A year or so ago, I remember reading an article about a lawsuit filed against McDonald’s. This was not your typical hot-coffee-spilled-in-the-lap lawsuit. This one alleged that those Big Macs and delicious golden brown fries made people fat. These people were actually blaming McDonald’s for their obesity. My first reaction was something like, “Well duh, of course eating at McDonald’s everyday is going to make you fat.” The absurdity of it all was rather humorous actually.
Then a few months later, a follow-up article appeared. The judge had apparently thrown out the case, restoring some of my faith in our legal system. It was good to know that at least one person involved had a few ounces of common sense.
This whole shenanigan stuck with me for a while, and I began to reflect on it in search of some deeper meaning or truth. (Yes, you’d be right in saying I have too much free time.) But something occurred to me. Perhaps, I too could take advantage of the overly litigious society in which we live, and make a statement. Exception being, I wouldn’t bring a lawsuit against another fast food giant, but against the Church. Yes, I would file legal action against the Church for creating an obese Body of Christ. Now hear me out on this one. I am alleging that the Church today is spiritually overweight, and someone ought to be held accountable.
Okay, for those not catching on yet, I am being facetious. I’m not actually saying we should file a class-action suit against our pastors and elder boards. This condition that I am describing is no more their responsibility, than McDonald’s management to be held responsible for the physical fitness of their patrons. But I do believe that we have a problem. Many who fill the pews on Sunday morning are facing a condition of spiritual obesity, which if left untreated, may cause harm to their spiritual well being.
In the Bible, James wrote, “Faith without works is dead.” Without sounding to heretical, I’d like to suggest a minor modification to that passage. I would suggest that faith without works leads to lethargy and apathy, which leads to obesity, which in turn leads to death. Here’s what I mean: Every one of us red-blooded, born again Christians, fill our lives and schedules with spiritual intake. We have church on Sunday, mid-week Bible study, family devotions, personal devotions, and a plethora of Christian living books to read. If this amount of spiritual intake were transformed into actual meat and potatoes, we could end hunger in Africa.
We take in an inordinate amount of spiritual “calories,” but many of us do little to “burn them off,” so to speak. We have faith, but not the actions to accompany it. Sure we do our part by being nice to our neighbors and co-workers. We volunteer for the church rummage sale, or even spend a week as a camp counselor. But for the most part, these spiritual calories just sit, turn to fat, and turn us into overweight, lethargic Christians.
So what do we do? How do we get back in shape? Unfortunately, as with physical fitness, there are no quick and easy solutions. No pills or diet shakes. Dr. Phil and Dr. Atkins are left out of this one. Just like physical weight loss, spiritual weight loss requires a balanced diet and exercise, which unfortunately requires a lot of hard work and discipline.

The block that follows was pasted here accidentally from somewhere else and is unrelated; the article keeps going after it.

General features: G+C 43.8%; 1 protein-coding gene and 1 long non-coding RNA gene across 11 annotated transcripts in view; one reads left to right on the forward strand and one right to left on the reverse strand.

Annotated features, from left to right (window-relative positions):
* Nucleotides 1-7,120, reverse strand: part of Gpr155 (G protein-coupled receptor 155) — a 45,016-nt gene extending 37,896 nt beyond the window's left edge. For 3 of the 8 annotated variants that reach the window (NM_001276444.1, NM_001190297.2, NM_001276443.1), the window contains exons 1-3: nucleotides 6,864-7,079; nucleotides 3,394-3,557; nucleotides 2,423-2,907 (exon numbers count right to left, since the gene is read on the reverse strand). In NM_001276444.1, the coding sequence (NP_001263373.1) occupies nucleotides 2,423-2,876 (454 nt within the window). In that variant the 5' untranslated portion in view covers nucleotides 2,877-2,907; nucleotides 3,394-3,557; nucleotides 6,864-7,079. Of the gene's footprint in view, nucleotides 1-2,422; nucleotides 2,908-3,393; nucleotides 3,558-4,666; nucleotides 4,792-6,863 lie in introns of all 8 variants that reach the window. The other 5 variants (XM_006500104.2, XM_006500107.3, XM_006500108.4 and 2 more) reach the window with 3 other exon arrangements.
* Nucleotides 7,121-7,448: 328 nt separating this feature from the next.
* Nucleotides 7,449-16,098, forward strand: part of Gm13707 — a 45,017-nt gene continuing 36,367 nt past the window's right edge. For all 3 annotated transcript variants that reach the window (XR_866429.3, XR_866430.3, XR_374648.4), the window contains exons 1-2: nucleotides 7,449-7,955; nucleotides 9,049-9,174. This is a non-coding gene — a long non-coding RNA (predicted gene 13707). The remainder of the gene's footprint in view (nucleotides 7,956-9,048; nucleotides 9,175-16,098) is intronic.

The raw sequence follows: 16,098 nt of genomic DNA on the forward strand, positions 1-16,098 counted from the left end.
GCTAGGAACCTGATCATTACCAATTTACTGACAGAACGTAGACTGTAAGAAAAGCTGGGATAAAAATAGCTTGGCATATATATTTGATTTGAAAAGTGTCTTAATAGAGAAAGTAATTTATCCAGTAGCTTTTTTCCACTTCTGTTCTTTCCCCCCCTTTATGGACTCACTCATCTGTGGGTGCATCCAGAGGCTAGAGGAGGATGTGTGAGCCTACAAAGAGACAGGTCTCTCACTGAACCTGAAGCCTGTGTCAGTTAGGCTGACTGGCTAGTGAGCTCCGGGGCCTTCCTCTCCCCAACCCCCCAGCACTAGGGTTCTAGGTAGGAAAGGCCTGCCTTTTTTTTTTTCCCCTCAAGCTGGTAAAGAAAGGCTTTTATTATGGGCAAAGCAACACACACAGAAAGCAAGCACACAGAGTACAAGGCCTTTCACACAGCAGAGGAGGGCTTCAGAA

The first thing we need to do is watch what we eat, or what we take in spiritually. Now, am I suggesting that we cut back on going to church or on personal devotions? Not exactly, but perhaps we do over-indulge ourselves with spiritual food. I think our spiritual metabolism works very similarly to our physical metabolism. Our intake needs to equal our output. If we’re taking in more than we are working out, then there is a problem. We become overweight. So we should either decrease our intake, or increase our output. But I’ll get to that in a second.
In addition to monitoring our amount of spiritual intake, we also need to be mindful of its quality.. There is a lot of spiritual “junk food” out there vying for our attention and our appetites. This junk food is all the books and sermons and devotions that make us feel really good, but lack real substance. Our diet needs to have depth and weight to it; think real meat and potatoes, not ice cream and Twinkies. What we hear and read should “spur us on toward love and good deeds.”
Along with a good, balanced diet, we need to exercise our faith. We need to regularly put our faith into action, real action that makes a difference. Just like a physical workout, a spiritual workout should hurt a little. It should tire us out to some extent. It needs to involve real activity. We need to get up off our backsides and serve the needy, feed the hungry and shelter the homeless. We need to turn our knowledge of God’s love for us, into an active display of love to the dying world around us.
There is certainly no lack of needs to be met. Whether the jungles of Africa a world away, or right next-door, our world is full of people in need. A people in need of food, shelter and love. It’s our job to get out there and help in any and every way we can.
But it’s not just a matter of meeting needs or helping the less fortunate. This is a matter of our own spiritual health. We need to be out there helping and serving just as much as those people need to be helped and served. It’s good for them, and it’s good for us.
Think about it, and then do something about it.